Detailed reference viewed: 118 (8 ULg)
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See detailNeutral Ion Coupling Explorer satellite measurements of thermospheric composition, winds and temperatures.
Mende, S. B.; Immel, T. J.; England, S. et al

Conference (2008, December 01)

A new Small Explorer mission, the Neutral Ion Coupling Explorer (NICE) mission, was selected for study by NASA to specifically address neutral ion coupling in the Earth's atmosphere. The main goal of NICE ... [more ▼]

A new Small Explorer mission, the Neutral Ion Coupling Explorer (NICE) mission, was selected for study by NASA to specifically address neutral ion coupling in the Earth's atmosphere. The main goal of NICE is to study neutral-ion coupling at low latitudes where the densest plasma in geospace is created and where a number of remarkable interactions between the plasma and neutral gas occur even in the relative absence of high-latitude forcing. NICE will study this region from a ~24 degree inclination 550 km circular orbit, residing entirely on closed magnetic field lines. The relatively fast precession of low-inclination orbit is favorable for frequent sampling of all local times for the determination of tidal structures. It is now widely recognized that the neutral thermosphere has a strong influence on the ionosphere and that Earth's ionosphere at quiet times is actually tidally dominated. The NICE concept is unique in simultaneously providing measurements of the parameters relevant to ion production and motion across the entire altitude range of the low-latitude ionosphere. The science payload consists of 3 remote sensing instruments viewing the atmospheric limb (1) a dual Doppler Fabry-Perot Interferometer (FP), scanning in altitude to measure neutral wind vector and temperature altitude profiles in the E- and F-regions, (2) a Far Ultraviolet (FUV) imager to measure daytime neutral composition and image the nighttime F-layer intensity distributions, and (3) an Extreme Ultraviolet (EUV) altitude profiler to retrieve daytime F-layer properties. In addition, an Ion Velocity Meter (IVM) measures the in-situ ion drifts. NICE will take advantage of an elegant choice of orbit and instrument viewing geometries to make coordinated and complementary observations at all local times, with optimal conjunction of measurements occurring near the equator. The observations are accompanied by a suite of advanced numerical models and analysis techniques. [less ▲]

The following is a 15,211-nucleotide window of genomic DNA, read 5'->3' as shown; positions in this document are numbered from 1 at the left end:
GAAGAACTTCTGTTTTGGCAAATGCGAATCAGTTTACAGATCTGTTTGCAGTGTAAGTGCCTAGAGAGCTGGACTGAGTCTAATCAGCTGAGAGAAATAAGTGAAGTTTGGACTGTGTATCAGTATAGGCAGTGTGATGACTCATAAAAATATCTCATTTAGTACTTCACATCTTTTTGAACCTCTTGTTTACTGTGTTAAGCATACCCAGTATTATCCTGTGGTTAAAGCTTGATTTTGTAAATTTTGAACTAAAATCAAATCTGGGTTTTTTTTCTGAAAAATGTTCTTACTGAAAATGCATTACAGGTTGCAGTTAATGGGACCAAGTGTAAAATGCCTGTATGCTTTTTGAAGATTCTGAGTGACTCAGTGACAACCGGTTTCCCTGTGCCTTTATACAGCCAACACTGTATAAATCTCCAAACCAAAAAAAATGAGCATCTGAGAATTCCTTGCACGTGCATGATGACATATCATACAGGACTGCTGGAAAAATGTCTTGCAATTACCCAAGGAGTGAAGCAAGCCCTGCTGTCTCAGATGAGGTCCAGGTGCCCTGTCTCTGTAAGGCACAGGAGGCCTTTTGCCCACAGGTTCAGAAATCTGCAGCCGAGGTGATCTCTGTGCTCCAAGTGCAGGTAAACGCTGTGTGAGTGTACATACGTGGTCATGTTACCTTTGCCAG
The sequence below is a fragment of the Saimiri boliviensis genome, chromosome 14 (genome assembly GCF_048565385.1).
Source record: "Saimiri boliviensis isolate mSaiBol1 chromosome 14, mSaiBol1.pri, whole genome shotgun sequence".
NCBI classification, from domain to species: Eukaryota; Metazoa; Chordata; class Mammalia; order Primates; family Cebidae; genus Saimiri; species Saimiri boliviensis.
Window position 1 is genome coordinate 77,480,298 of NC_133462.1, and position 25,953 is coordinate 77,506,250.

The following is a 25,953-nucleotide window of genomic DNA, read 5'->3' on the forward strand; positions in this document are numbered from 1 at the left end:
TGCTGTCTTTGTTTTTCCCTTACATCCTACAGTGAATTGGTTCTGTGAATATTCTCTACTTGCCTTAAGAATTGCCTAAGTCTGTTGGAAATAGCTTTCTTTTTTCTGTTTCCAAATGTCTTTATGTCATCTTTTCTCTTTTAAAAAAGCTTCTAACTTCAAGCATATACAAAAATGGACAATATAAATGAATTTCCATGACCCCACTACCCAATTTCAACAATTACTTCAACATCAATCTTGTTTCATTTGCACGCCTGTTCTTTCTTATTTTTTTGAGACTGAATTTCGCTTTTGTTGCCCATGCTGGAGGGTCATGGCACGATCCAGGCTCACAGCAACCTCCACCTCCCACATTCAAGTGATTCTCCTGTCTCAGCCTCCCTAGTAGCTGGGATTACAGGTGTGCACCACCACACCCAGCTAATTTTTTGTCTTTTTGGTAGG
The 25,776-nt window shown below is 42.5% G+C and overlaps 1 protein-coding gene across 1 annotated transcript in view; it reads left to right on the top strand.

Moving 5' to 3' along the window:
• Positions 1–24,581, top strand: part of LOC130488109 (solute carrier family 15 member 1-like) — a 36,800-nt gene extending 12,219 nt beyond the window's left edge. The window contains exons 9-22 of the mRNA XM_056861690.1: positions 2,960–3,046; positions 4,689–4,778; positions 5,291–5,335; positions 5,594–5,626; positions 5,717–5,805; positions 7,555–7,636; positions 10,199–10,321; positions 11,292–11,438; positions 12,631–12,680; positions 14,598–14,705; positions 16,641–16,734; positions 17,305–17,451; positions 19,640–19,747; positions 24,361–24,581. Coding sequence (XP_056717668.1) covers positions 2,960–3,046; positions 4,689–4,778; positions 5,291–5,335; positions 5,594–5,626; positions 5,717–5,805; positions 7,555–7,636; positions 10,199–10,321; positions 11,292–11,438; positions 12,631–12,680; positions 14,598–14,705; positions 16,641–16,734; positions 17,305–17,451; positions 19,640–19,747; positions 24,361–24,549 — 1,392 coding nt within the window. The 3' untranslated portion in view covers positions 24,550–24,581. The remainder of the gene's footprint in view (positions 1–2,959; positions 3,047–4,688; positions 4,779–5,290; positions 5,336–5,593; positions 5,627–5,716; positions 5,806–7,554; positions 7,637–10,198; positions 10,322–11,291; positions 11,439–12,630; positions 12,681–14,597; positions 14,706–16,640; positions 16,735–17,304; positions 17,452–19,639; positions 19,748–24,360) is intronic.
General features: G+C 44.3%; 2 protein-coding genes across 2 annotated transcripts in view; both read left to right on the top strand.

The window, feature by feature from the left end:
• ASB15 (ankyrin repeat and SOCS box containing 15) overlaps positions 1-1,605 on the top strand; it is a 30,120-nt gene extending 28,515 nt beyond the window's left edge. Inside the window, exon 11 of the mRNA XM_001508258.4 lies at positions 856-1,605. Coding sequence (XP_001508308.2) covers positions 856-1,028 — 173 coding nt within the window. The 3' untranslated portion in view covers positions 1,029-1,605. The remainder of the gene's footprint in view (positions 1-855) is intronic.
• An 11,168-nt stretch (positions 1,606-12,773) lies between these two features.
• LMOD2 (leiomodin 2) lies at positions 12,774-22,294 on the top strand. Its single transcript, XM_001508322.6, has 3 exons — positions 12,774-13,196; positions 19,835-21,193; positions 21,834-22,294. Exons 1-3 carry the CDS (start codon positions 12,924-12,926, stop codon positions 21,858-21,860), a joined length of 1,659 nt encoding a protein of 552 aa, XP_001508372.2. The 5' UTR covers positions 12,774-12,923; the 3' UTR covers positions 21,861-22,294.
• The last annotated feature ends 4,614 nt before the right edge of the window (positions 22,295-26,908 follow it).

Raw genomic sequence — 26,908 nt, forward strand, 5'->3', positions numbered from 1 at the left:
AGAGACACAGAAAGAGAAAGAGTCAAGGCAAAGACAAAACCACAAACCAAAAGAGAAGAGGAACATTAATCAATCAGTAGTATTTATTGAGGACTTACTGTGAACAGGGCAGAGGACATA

Detailed reference viewed: 80 (7 ULg)
Peer Reviewed
See detailElaboration of Magnetic Nanodots by Nanosphere Lithography : a Computerized Method for Order Quantification
Colson, Pierre ULg; Cloots, Rudi ULg; Henrist, Catherine ULg

Conference (2008, December 01)

Nanosphere lithography (NSL) is an ideal inexpensive fabrication tool for producing regular, nearly homogenous arrays of nanoparticules with different sizes. There are many different methods for the ... [more ▼]

Nanosphere lithography (NSL) is an ideal inexpensive fabrication tool for producing regular, nearly homogenous arrays of nanoparticules with different sizes. There are many different methods for the fabrication of the latex monolayer based on electrophoresis, the controlled evaporation of a solvent from the suspension containing latex particles, spincoating etc… We focused our work on this last method. The main problem with formation of 2D latex monolayers is that there are always a high number of different structural defects such as: point defects (vacancies), line defects (dislocations) and also many disordered areas. The influence of the different spincoating parameters on the amount of defects was determined by image analysis of SEM micrographies from the different samples. FePt and Co films were deposited onto quartz substrates through the polystryrene monolayers by magnetron sputtering. The nanopsheres were removed by sonication in toluene. Post-deposition annealing treatment was performed under reductive atmosphere for the FePt nanodots in order to transform the as-deposited chemically disoredered face-centered cubic (fcc) structure into the chemically ordered face-centered tetragonal (fct) phase (L10-phase). DRX , SEM and MFM analysis were performed on the different samples. [less ▲]